Most of all, anyone who rejects US militarism in principle should not vote for any candidate who does not publicly denounce war. War is insane. Any candidate who does not publicly denounce war publicly announces their moral derangement. It is immoral in the utmost to vote for a morally deranged presidential candidate!
The Practical Value of Idealism
By Idealism here we don’t mean the starry-eyed, Pollyanna kind. Idealism in its finer sense — that which expresses our greatest aspirations and hopes — is the highest form of pragmatism. It is by the actualization of our Ideals that we become most happy and satisfied. Mere practical considerations, when detached from Ideals — and even more when they are antithetical to them — are self-defeating, because they ignore, deny, or even oppose the integral connection between moral virtue, truth, and happiness.
As tangible evidence of the practical value of Idealism in this context, consider this. If third-party presidential candidates, collectively, gained as little as 5% of the popular vote (in 2012 the number was 1.7%) , then in the next election we’d say greater respect paid to third parties. It would create pressure to include third-party candidates in the televised debates. The range of issues and options discussed during the campaign would be greatly widened. Suddenly, ideas like clean air or peace would become topics for public discussion again!
Further, if any individual third-party candidate received 5% of the vote — far from an unattainable result — that party would become eligible for federal campaign financing in the next election. A snowball effect would commence.
Thus, even beyond its moral implications and consequences, the level at which your vote becomes numerically meaningful — or even individually decisive — is much lower than you suppose. Yours could be the vote that pushes a candidate over this critical 5% threshold.
Written by John Uebersax
April 26, 2015 at 1:46 am
Posted in 2016 election, Anti-war, Culture, Election, Idealism, Imperialism, Militarism, Moral philosophy, News, Occupy Movement, Peace, Political parties, Politics, Public opinion, Reform in government, Renewing America, Social philosophy, Third parties, Values, Voting
On November 25, 2014, Pope Francis addressed the members of the European Parliament in Strasbourg, France, exhorting them to greater concern for what he called man’s transcendent dignity. The next day one newspaper ran the somewhat misleading headline, “Pope Calls for End to Hunger.” Now clearly ending hunger is a good thing, and the Pope did mention it. But this was not his core message, which considered not so much man’s needs and dignity at a material level, but man’s transcendent dignity.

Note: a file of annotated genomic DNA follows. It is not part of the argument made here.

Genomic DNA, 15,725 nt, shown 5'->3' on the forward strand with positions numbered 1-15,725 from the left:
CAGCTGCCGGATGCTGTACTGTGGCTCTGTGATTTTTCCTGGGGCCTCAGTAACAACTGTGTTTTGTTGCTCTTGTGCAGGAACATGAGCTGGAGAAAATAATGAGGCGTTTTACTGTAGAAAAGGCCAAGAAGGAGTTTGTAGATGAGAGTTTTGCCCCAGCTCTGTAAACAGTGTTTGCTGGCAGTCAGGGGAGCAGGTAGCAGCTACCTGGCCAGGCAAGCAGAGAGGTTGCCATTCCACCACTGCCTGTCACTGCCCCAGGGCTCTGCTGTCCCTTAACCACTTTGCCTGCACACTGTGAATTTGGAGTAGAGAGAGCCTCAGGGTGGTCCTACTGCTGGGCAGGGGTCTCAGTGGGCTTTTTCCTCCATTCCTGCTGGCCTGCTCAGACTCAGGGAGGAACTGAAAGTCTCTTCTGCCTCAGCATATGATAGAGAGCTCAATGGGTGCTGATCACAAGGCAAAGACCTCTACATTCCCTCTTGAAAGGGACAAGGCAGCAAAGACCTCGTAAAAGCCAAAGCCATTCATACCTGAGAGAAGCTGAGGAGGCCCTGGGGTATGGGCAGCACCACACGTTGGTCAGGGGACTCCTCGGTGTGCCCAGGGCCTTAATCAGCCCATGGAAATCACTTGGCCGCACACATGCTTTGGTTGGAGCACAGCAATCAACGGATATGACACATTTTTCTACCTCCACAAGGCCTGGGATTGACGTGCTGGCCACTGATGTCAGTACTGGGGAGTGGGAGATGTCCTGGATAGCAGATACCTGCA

What, then, is man’s transcendent dignity? This is clearly too large and involved a topic to pursue in detail here. Rather it is more fitting to call attention to the fact that it is a question. Our first task, that is, is to come to a more clear and explicit understanding of this term, transcendent dignity, which we seem to collectively intuit has some valid meaning even if we cannot at present say exactly what it is.
Here I would simply like to offer an example — a thought experiment, perhaps we could call it — that helps establish that human beings do have what can be properly called transcendent dignity.
Suppose, then, that some form of cosmic radiation were to kill all human beings on earth except one, but leaving all buildings, machines, plants and animals, etc., intact. Although this person would suffer aloneness, he or she would also be able to go anywhere and do anything. He or she could read every great book, see every magnificent building, painting, or sculpture, listen to every work of classical music ever recorded; visit every corner of the globe, see every magnificent spectacle of nature, learn about every animal and plant. Let us add the further premise that this person could by some form of in vitro fertilization or cloning and advanced technology produce exactly one other human being to carry on after he or she died — so that the planet would always have one human being alive, and living the same kind of life.
What I propose is that the world would be a completely different and better place because of this one person. This single person would supply a depth and dignity to the world — a level of intellectual, moral, and spiritual meaning — that would be absent otherwise. Without this person the world might exist materially, but it would be spiritually and morally lifeless. In short, this example implies that the transcendent dignity of man is so great that a single human being is enough to supply moral, intellectual, and spiritual meaning to the entire universe!
The example also implies a moral mandate to give human beings the time, freedom, and opportunity to cultivate their higher nature. The hungry must be fed. But man does not live by bread alone. The European Parliament must also promote policies that allow man to nourish his soul.